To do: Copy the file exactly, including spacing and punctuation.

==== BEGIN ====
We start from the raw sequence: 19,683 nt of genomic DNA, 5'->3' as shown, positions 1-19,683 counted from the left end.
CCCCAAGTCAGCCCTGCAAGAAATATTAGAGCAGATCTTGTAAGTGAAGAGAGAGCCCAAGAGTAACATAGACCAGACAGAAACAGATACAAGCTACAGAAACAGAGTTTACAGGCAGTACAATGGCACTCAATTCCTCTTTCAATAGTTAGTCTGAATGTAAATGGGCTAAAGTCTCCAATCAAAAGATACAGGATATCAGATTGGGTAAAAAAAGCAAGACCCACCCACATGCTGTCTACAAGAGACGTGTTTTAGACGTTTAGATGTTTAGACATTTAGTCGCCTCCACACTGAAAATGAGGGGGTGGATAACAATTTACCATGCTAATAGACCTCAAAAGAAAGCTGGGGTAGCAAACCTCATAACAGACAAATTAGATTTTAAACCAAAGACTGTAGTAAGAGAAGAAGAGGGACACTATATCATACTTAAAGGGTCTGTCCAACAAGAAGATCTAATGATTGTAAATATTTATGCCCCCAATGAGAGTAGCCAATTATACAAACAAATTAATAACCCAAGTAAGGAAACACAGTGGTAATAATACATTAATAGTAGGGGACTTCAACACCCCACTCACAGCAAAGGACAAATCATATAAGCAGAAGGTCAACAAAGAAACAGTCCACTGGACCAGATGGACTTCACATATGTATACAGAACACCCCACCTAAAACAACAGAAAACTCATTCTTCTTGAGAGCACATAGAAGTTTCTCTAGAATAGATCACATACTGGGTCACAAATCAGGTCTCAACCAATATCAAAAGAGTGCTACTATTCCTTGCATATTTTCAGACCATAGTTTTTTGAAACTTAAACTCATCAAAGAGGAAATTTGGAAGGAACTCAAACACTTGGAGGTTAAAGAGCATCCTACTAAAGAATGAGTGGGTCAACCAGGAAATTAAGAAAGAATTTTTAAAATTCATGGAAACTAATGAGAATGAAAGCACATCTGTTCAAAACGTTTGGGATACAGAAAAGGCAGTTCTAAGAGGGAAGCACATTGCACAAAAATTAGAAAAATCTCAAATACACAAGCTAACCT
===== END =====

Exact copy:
We start from the raw sequence: 19,683 nt of genomic DNA, 5'->3' as shown, positions 1-19,683 counted from the left end.
CCCCAAGTCAGCCCTGCAAGAAATATTAGAGCAGATCTTGTAAGTGAAGAGAGAGCCCAAGAGTAACATAGACCAGACAGAAACAGATACAAGCTACAGAAACAGAGTTTACAGGCAGTACAATGGCACTCAATTCCTCTTTCAATAGTTAGTCTGAATGTAAATGGGCTAAAGTCTCCAATCAAAAGATACAGGATATCAGATTGGGTAAAAAAAGCAAGACCCACCCACATGCTGTCTACAAGAGACGTGTTTTAGACGTTTAGATGTTTAGACATTTAGTCGCCTCCACACTGAAAATGAGGGGGTGGATAACAATTTACCATGCTAATAGACCTCAAAAGAAAGCTGGGGTAGCAAACCTCATAACAGACAAATTAGATTTTAAACCAAAGACTGTAGTAAGAGAAGAAGAGGGACACTATATCATACTTAAAGGGTCTGTCCAACAAGAAGATCTAATGATTGTAAATATTTATGCCCCCAATGAGAGTAGCCAATTATACAAACAAATTAATAACCCAAGTAAGGAAACACAGTGGTAATAATACATTAATAGTAGGGGACTTCAACACCCCACTCACAGCAAAGGACAAATCATATAAGCAGAAGGTCAACAAAGAAACAGTCCACTGGACCAGATGGACTTCACATATGTATACAGAACACCCCACCTAAAACAACAGAAAACTCATTCTTCTTGAGAGCACATAGAAGTTTCTCTAGAATAGATCACATACTGGGTCACAAATCAGGTCTCAACCAATATCAAAAGAGTGCTACTATTCCTTGCATATTTTCAGACCATAGTTTTTTGAAACTTAAACTCATCAAAGAGGAAATTTGGAAGGAACTCAAACACTTGGAGGTTAAAGAGCATCCTACTAAAGAATGAGTGGGTCAACCAGGAAATTAAGAAAGAATTTTTAAAATTCATGGAAACTAATGAGAATGAAAGCACATCTGTTCAAAACGTTTGGGATACAGAAAAGGCAGTTCTAAGAGGGAAGCACATTGCACAAAAATTAGAAAAATCTCAAATACACAAGCTAACCT